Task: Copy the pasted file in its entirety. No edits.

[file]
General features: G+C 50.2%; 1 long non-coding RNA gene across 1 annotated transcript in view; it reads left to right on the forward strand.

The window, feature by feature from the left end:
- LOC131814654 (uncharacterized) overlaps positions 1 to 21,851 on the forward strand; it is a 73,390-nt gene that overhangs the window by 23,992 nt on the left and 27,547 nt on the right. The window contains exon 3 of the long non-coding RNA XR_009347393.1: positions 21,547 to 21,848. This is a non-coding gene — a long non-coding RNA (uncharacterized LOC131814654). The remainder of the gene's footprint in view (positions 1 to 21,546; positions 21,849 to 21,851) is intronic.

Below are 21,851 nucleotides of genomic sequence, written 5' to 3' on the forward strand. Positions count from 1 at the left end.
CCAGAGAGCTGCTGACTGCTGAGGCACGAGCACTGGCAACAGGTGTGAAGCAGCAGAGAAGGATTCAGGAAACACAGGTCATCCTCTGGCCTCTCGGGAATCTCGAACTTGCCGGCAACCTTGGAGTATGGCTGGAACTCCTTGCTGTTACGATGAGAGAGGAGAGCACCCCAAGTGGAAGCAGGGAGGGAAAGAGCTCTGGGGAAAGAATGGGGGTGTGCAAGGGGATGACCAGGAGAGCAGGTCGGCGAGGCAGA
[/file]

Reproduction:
General features: G+C 50.2%; 1 long non-coding RNA gene across 1 annotated transcript in view; it reads left to right on the forward strand.

The window, feature by feature from the left end:
- LOC131814654 (uncharacterized) overlaps positions 1 to 21,851 on the forward strand; it is a 73,390-nt gene that overhangs the window by 23,992 nt on the left and 27,547 nt on the right. The window contains exon 3 of the long non-coding RNA XR_009347393.1: positions 21,547 to 21,848. This is a non-coding gene — a long non-coding RNA (uncharacterized LOC131814654). The remainder of the gene's footprint in view (positions 1 to 21,546; positions 21,849 to 21,851) is intronic.

Below are 21,851 nucleotides of genomic sequence, written 5' to 3' on the forward strand. Positions count from 1 at the left end.
CCAGAGAGCTGCTGACTGCTGAGGCACGAGCACTGGCAACAGGTGTGAAGCAGCAGAGAAGGATTCAGGAAACACAGGTCATCCTCTGGCCTCTCGGGAATCTCGAACTTGCCGGCAACCTTGGAGTATGGCTGGAACTCCTTGCTGTTACGATGAGAGAGGAGAGCACCCCAAGTGGAAGCAGGGAGGGAAAGAGCTCTGGGGAAAGAATGGGGGTGTGCAAGGGGATGACCAGGAGAGCAGGTCGGCGAGGCAGA